Joe Biden will have two weeks to get nominees to his cabinet confirmed and push through a $1.9 trillion coronavirus relief package after Republicans and Democrats agreed to delay opening arguments in Donald Trump's impeachment trial for two weeks.
The deal also gives Mr Trump time to assemble his legal team and prepare a defence to the charge of incitement of insurrection over the US Capitol riots on Jan 6.
Signs of fissures in the Democrat approach to the trial emerged. Nancy Pelosi, the Democrat Speaker of the House of Representatives, still intends to transmit the article of impeachment to the Senate on Monday evening.
That will trigger the start of proceedings, meaning senators will be sworn in as jurors on Tuesday. Ms Pelosi has said prosecutors are "ready to begin to make their case".
But an agreement to delay opening arguments until the week of Feb 8 came after Mr Biden said publicly: "The more time we have to get up and running the better."
Chuck Schumer, the Democrat leader in the Senate, then agreed to part of the three-week delay that had been requested by his Republican opposite number Mitch McConnell.
Mr Schumer said: "We all want to put this awful chapter in our nation's history behind us, But healing and unity will only come if there is truth and accountability. And that is what this trial will provide."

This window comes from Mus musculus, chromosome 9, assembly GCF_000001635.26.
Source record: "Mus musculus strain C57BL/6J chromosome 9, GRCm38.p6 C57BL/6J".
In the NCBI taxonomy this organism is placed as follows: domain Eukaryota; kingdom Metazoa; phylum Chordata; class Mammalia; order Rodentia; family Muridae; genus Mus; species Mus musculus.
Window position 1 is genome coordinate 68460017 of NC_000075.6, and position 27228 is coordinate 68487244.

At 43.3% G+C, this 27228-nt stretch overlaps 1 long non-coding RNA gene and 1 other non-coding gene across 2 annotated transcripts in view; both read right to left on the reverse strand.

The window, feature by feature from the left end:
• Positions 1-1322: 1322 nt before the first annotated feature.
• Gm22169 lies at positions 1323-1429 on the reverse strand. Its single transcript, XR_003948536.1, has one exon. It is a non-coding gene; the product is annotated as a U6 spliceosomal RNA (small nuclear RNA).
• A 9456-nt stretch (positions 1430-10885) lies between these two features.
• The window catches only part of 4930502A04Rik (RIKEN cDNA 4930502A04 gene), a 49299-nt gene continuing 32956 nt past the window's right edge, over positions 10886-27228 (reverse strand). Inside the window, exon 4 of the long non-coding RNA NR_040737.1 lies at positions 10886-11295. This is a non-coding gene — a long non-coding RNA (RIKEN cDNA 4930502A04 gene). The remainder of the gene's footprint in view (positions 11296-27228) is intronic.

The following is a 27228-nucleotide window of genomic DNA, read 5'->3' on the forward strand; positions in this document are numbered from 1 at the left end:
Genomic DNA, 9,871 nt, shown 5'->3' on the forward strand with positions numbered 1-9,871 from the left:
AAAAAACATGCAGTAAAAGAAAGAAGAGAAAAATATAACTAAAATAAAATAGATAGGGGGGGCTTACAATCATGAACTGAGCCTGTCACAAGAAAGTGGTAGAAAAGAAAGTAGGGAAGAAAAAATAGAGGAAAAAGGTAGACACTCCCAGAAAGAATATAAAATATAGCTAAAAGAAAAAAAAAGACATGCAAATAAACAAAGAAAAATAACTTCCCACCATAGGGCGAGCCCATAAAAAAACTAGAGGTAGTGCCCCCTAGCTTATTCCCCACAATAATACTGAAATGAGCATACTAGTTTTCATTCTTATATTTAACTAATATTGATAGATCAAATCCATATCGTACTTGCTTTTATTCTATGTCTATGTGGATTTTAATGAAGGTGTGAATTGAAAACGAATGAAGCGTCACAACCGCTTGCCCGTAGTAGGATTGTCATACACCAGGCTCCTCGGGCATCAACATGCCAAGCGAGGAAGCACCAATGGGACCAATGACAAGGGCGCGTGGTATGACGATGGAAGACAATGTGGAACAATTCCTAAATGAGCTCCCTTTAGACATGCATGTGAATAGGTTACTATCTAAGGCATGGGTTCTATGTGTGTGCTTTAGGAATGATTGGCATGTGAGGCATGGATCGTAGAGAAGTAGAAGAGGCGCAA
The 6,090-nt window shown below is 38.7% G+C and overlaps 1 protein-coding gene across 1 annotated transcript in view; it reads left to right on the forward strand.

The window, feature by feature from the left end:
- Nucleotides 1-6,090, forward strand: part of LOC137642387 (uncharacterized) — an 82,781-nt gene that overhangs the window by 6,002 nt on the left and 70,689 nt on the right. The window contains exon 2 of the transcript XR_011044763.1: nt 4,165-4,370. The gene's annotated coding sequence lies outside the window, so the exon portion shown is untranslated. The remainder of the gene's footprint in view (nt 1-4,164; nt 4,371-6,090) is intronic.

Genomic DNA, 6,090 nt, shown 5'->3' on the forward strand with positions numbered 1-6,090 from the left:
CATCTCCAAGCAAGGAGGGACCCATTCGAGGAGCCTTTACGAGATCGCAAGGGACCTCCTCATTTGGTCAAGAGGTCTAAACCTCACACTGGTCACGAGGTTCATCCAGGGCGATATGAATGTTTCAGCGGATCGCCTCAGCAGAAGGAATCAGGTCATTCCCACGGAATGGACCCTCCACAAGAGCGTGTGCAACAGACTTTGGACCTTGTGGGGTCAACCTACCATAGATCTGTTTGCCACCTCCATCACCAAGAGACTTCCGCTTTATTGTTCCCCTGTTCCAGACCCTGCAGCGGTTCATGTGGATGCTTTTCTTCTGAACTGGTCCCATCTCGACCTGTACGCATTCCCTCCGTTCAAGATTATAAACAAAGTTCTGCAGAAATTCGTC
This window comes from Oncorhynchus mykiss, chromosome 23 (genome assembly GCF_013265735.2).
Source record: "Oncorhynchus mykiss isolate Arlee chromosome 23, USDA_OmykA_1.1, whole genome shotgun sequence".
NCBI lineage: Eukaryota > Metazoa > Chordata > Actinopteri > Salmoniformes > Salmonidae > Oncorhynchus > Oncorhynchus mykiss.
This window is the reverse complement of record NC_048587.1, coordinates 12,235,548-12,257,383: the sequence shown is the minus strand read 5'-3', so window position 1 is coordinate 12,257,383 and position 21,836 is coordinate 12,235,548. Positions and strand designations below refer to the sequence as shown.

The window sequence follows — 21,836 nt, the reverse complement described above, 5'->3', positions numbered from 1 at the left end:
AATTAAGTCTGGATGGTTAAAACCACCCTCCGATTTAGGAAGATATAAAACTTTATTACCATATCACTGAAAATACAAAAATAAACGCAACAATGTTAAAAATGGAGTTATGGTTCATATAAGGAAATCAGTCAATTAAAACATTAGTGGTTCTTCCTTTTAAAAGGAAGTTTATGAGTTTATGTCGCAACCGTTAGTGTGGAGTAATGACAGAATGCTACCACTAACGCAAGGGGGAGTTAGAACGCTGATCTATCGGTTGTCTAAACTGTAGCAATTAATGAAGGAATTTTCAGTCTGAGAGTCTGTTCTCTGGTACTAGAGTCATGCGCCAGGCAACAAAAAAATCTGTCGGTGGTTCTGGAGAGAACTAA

Mr Biden still only has a smattering of his cabinet nominees confirmed by the Senate.
An impeachment trial would take priority over all other Senate business, leaving him reliant on acting officials. He also wants the Senate to quickly consider his coronavirus bill.
Republicans were keen to delay the trial as it will offer more distance between the events of Jan 6 and the moment they have to vote on the guilt or innocence of Mr Trump, who still commands widespread support among Republican voters.
A spokesman for Mr McConnell welcomed the deal.
Democrats would need the support of at least 17 of the 50 Republican senators to convict Mr Trump. At this time only half a dozen Republicans are considered potential conviction votes.
A Reuters/Ipsos poll on Friday found less than two in 10 Republican voters believe Mr Trump should be convicted.
To defend him Mr Trump has turned to Butch Bowers, a South Carolina lawyer little known outside his own state.
Mr Bowers has advised Nikki Haley, the former South Carolina governor, and was recommended by South Carolina senator Lindsey Graham.
Meanwhile, reports emerged that, after the election, Mr Trump considered replacing his acting attorney general Jeffrey Rosen who he felt was not investigating his allegations of voter fraud.
Mr Trump reportedly wanted to replace him with another justice department lawyer who would help him overturn the election result in the key state of Georgia.
After a three-hour meeting between Mr Trump and the two officials, which the New York Times described as like an episode of Mr Trump's reality show "The Apprentice," Mr Trump decided against the plan.
Senior officials at the justice department had reportedly threatened to resign en masse if it went ahead.
Mr Trump spent the first days of his post-presidency at his Mar-a-Lago resort in Florida, including playing golf.
He gave little away in his first comments since leaving office on Jan 20.
Asked about his future plans he told the Washington Examiner: "We’ll do something, but not just yet."